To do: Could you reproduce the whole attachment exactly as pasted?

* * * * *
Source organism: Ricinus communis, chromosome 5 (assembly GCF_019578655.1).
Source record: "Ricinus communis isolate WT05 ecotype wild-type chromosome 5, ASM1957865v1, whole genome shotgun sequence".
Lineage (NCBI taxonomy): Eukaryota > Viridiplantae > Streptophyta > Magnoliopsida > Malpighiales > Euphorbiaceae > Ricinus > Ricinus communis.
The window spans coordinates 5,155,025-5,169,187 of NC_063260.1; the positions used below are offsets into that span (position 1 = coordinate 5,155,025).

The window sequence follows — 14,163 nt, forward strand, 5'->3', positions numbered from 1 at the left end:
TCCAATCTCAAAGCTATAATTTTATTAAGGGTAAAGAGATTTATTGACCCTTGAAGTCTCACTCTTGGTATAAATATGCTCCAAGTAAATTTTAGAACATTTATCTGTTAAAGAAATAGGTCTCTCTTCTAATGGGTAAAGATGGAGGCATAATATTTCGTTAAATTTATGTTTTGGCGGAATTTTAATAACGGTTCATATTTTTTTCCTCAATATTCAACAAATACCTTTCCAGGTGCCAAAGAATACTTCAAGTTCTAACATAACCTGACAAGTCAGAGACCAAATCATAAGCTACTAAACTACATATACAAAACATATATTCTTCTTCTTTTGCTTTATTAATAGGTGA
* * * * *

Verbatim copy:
Source organism: Ricinus communis, chromosome 5 (assembly GCF_019578655.1).
Source record: "Ricinus communis isolate WT05 ecotype wild-type chromosome 5, ASM1957865v1, whole genome shotgun sequence".
Lineage (NCBI taxonomy): Eukaryota > Viridiplantae > Streptophyta > Magnoliopsida > Malpighiales > Euphorbiaceae > Ricinus > Ricinus communis.
The window spans coordinates 5,155,025-5,169,187 of NC_063260.1; the positions used below are offsets into that span (position 1 = coordinate 5,155,025).

The window sequence follows — 14,163 nt, forward strand, 5'->3', positions numbered from 1 at the left end:
TCCAATCTCAAAGCTATAATTTTATTAAGGGTAAAGAGATTTATTGACCCTTGAAGTCTCACTCTTGGTATAAATATGCTCCAAGTAAATTTTAGAACATTTATCTGTTAAAGAAATAGGTCTCTCTTCTAATGGGTAAAGATGGAGGCATAATATTTCGTTAAATTTATGTTTTGGCGGAATTTTAATAACGGTTCATATTTTTTTCCTCAATATTCAACAAATACCTTTCCAGGTGCCAAAGAATACTTCAAGTTCTAACATAACCTGACAAGTCAGAGACCAAATCATAAGCTACTAAACTACATATACAAAACATATATTCTTCTTCTTTTGCTTTATTAATAGGTGA